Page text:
A lot of us grew up playing hide-and-seek, but Western pro Roy Hawk’s youth required an aqueous application. Specifically, the clear waters of Utah and Arizona where he cut his teeth bass fishing held ultra-wary bass that demanded stealthy strategy he has employed to earn a ton of tournament fishing success.
While the common strategy of trying to make baits more visible and appealing certainly has its place, Hawk helps himself in scenarios of high visibility by focusing intermittently on concealment; kind of a “now-you-see-me-now-you-don’t” deal.
“Little things make a big difference and people don’t really think about hiding their bait; everyone’s busy trying to make it more obvious to the fish,” he said. “I grew up fishing these little clear spring ponds and the only way I could get fish to bite is sneak my bait up to a leaf, or a piece of grass or a piece of wood.
“If I just threw the bait out there, they wouldn’t touch it; you almost had to have it half hidden.”
When a fish would come to investigate, Hawk would pop his bait out of whatever cover he was utilizing and often earn a quick bite. The bait, he believes, simulates natural forage dashing from its hidey spot.
Between pieces of cover and across featureless stretches, Hawk relies on bottom contact to create temporary concealment.
“What happens in a lot of situations is that baits on the bottom produce a little smoke cloud and your bait kind of disappears. I don’t think bass can pick up any flaws as good because they’re not getting a consistent look at it. When it does come out, boom — they get it!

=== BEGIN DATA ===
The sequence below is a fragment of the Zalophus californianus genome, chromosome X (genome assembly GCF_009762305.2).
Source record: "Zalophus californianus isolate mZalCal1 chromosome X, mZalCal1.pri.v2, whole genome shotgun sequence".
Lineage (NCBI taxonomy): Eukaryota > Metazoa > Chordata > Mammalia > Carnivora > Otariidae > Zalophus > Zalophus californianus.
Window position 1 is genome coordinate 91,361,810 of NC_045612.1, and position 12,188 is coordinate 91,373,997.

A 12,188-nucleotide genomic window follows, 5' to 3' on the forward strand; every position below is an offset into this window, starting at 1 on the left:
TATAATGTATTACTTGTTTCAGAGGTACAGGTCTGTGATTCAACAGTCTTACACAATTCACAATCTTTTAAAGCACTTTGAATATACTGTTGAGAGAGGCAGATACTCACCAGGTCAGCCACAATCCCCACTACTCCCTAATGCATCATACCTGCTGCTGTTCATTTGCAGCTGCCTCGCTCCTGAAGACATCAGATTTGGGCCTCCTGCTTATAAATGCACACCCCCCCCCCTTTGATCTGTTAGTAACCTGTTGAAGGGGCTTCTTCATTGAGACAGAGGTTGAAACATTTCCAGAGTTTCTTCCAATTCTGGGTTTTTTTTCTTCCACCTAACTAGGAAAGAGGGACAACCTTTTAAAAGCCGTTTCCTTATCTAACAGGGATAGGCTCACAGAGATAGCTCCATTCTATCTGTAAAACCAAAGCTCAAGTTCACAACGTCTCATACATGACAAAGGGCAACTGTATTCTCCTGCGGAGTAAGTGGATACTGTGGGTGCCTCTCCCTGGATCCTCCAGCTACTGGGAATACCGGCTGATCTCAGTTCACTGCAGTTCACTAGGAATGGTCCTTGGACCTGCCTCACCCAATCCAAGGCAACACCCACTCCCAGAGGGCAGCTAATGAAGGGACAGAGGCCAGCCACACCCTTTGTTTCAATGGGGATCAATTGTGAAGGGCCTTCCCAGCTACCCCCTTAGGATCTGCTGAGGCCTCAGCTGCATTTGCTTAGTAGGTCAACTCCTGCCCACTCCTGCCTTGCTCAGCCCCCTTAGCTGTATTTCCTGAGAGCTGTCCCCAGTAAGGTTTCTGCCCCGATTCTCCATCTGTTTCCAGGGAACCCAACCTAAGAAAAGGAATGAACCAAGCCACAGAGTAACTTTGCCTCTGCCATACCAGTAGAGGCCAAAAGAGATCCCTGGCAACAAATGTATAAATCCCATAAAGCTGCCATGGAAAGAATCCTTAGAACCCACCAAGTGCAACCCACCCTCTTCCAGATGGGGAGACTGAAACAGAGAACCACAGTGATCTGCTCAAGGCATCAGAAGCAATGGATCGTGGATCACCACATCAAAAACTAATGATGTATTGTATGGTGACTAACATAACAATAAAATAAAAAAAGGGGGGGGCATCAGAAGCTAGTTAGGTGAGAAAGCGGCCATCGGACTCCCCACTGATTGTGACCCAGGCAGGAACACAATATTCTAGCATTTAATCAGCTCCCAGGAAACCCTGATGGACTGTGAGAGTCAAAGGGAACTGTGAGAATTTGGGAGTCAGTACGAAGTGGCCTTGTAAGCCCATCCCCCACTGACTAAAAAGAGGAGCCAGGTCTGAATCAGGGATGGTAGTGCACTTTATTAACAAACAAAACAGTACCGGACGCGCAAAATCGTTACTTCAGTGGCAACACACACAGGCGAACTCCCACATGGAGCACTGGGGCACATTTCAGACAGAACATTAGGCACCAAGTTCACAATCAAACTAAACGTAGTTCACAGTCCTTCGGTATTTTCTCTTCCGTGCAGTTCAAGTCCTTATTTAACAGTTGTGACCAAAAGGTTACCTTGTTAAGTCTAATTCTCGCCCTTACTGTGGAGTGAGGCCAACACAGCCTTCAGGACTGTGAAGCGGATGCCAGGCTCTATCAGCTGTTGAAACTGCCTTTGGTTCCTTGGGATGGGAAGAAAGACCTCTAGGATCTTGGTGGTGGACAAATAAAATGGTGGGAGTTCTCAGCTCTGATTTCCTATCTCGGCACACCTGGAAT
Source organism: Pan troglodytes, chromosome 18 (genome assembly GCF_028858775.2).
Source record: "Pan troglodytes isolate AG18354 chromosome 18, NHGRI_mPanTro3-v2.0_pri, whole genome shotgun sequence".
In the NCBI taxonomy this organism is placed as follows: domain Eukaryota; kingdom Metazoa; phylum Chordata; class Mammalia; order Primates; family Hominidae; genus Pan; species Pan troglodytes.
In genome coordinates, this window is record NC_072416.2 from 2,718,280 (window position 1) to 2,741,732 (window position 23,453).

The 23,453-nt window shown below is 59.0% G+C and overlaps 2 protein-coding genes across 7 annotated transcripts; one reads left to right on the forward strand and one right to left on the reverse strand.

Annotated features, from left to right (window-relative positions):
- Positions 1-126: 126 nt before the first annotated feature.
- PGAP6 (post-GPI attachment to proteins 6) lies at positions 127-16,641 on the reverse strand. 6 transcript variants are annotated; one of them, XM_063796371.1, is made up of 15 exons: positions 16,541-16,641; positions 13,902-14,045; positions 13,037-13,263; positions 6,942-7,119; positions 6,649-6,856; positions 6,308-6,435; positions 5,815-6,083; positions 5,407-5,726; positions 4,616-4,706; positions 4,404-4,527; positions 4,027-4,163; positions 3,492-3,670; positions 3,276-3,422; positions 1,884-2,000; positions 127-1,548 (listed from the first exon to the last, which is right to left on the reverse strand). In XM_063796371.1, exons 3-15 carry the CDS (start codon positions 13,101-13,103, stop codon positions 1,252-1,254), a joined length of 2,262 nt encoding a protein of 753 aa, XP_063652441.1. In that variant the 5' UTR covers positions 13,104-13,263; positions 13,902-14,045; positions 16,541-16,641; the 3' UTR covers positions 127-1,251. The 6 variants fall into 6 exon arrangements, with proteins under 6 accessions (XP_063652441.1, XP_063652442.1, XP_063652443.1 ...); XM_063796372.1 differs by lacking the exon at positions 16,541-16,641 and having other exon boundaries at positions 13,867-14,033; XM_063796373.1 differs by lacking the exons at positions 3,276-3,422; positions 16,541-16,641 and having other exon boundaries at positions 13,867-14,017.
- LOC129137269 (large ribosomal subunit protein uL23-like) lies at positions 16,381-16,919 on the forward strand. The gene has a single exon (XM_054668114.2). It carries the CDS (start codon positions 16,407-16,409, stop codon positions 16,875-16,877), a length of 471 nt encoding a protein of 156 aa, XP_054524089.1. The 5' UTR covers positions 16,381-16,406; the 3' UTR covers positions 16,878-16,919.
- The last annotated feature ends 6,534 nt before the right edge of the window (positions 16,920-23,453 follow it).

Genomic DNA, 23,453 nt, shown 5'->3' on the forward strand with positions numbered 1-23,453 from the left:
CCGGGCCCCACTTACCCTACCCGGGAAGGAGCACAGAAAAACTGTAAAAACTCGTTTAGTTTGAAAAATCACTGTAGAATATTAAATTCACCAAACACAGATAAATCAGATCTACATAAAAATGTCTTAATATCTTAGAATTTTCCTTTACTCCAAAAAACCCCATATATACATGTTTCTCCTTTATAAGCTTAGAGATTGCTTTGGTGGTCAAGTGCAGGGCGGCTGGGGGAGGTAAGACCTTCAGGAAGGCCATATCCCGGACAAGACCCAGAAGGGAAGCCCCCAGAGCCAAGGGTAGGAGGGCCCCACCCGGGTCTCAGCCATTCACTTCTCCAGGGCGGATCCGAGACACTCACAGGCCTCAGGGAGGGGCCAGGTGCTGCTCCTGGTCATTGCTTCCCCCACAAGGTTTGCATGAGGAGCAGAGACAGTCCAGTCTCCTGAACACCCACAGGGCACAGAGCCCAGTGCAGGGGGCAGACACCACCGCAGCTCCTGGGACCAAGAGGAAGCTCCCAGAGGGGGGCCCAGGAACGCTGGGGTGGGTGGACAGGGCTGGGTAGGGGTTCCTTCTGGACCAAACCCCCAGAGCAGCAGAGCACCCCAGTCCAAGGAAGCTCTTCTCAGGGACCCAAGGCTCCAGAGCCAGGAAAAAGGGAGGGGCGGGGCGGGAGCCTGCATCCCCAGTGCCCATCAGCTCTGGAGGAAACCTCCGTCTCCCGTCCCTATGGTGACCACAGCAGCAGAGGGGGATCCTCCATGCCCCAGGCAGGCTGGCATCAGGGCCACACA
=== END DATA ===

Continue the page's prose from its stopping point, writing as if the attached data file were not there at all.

“I think that’s why a shaky head works — it’s on the bottom, it’s stirring stuff up and, at times, it’s half hidden. It’ll collide with a piece of wood and tuck down under the wood or into a rock crevice and then pop out.”
Hawk said this philosophy of hiding a bait along the bottom also applies to jigs, Texas-rigged plastics, crankbaits and short line Carolina rigs. He’ll add hopping a lipless bait over grass and frogging mats to the general premise. In each instance, it’s the intrigue that closes the deal.
“When the lure is totally hidden, but there are signs of commotion, that’s a big attraction for bass,” Hawk said. “When the lure is snapped out of its hiding place the bass has to make an instant decision and can be tricked easier with this brief window of opportunity.
“I think a lot of fisherman and lures are doing this when they get bit. They just don't realize what exactly triggered the bite. But through understanding and visualizing of what you are trying to create, you can generate a greater number of bites.”